in step

I’m taking it back a bit with this post. Back to a time that seems so long ago. Things were simple then. Children played in the street. We went out to eat. I’d lean in to hear a secret from our favorite bartender without fear of contracting the dreaded C word.

We’re taking it back to November 2019.

I know, but stay with me for a bit.

Back in November, I sat in on a board meeting call where each participant had to give the title of “their book”. It didn’t specify what type of book it would be. Most people, myself included, titled their autobiography. I think that’s natural. Maybe 2 out of 30 people gave the title of a fictional novel. Had my brain gone there when the assignment came out, I might have slept easier prior to he meeting, but instead I lay away the night before, trying to come up with my title.

I think this was a sneaky game of karma.

You see, it’s one of my interview questions I ask before every 1st round interview (my 2nd round starts with, so, let’s go back to that autobiography you told us about in the 1st interview… a major network has picked it up to turn it into a sitcom… so what’s your theme song – I can go into the science behind that question another time). I suppose it was only fair that I had to answer it this time.

I landed on To Be Late… in reference to the many lessons I learned in marching band that can be applied to just about any part of my professional life. Also, yes, it’s gross that I made up a fake self-help book. I’ve read my fair share of those books and have yet to find one that REALLY speaks to me in some deep, profession altering way.

This came up last night when I was emailed to remind someone about the subject of that title. I suppose some notes are being made, or maybe someone was just curious if perhaps I had an issue with being late (which I don’t, I’m almost always early and those of you know get the reference, know that the right thing to be). My brain started wandering, as it’s known to do, and I started to think about how relevant most thing I learned in marching band really are to my professional life.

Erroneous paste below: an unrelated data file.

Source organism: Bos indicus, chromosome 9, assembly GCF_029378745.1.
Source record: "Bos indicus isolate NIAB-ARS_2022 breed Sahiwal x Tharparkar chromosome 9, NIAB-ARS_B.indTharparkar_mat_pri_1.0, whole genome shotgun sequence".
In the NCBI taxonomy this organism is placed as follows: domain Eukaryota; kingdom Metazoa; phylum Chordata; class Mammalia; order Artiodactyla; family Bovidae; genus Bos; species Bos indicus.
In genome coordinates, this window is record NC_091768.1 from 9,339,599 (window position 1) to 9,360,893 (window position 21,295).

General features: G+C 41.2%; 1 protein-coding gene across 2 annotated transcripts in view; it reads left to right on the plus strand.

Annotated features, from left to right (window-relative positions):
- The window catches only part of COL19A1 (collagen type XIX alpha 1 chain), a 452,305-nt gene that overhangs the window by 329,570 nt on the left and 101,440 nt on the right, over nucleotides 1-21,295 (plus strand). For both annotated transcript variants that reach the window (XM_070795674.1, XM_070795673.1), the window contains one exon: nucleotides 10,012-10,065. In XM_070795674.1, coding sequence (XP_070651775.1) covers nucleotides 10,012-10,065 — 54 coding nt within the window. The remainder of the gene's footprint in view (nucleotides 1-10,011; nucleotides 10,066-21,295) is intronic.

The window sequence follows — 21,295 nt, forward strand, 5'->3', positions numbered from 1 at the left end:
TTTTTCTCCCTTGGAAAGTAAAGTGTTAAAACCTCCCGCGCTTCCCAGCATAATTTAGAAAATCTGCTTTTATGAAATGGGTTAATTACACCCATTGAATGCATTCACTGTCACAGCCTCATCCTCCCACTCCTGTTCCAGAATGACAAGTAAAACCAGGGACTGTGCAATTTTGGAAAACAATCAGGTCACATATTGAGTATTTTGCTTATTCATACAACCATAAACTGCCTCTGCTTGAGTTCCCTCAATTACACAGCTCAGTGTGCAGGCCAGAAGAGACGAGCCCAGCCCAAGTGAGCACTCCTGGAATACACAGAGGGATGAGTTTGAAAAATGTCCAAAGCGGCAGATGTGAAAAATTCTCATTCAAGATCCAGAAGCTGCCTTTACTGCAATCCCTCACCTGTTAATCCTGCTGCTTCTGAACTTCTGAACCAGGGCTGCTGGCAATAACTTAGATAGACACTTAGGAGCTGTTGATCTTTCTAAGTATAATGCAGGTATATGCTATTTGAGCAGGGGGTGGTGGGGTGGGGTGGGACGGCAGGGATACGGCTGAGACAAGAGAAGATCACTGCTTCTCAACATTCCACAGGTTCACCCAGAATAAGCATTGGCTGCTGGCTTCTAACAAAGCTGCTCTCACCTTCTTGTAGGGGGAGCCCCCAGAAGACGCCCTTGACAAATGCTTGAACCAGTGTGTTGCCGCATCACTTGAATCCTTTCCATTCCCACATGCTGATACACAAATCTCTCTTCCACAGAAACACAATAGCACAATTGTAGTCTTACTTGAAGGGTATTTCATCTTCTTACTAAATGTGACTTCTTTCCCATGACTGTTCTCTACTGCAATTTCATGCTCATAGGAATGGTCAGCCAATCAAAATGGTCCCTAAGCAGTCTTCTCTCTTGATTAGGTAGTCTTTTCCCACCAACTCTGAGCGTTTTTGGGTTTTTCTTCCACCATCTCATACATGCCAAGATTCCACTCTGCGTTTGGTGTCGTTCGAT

Obvious things like teamwork and staying in step and playing in rhythm/tune/harmony/etc… yes, yes, all of those are good things. But I think it can go deeper than that. Drum majors you dislike but have to follow = team leaders that make you cringe. Band directors as dictators vs. band directors as friends = you know, good boss, bad boss and all. Having to wear wool blend uniforms even though it was the last thing you wanted to put on for a 103 degree football game = unreasonable dress codes. Cheering on the team until the end even if they are losing = basically, any time you have to play cheerleader to an idea at work that isn’t taking the lead… just yet.

Maybe the first chapter is titled In Step and starts off with a bossy cymbal player yelling down the line to get in step, stay in line, look to their left as they were about to turn onto a new street and the last thing they need to be is the line that couldn’t handle a turn in a parade. No intro, just setting the scene. Also, one of my favorite pastimes is shaking my head at marching bands participating in important parades totally failing at making the corner and cheering way more than I should at the ones who NAIL the corners each and every time. Lots of bands can play a great song while standing in front of the grandstands, but those corners can make or break a band.

Really, I could go on. Maybe there is a book in there somewhere.

Yes, even a gross, self-help book.

Anyways, thought I’d jot this down before it left me completely.

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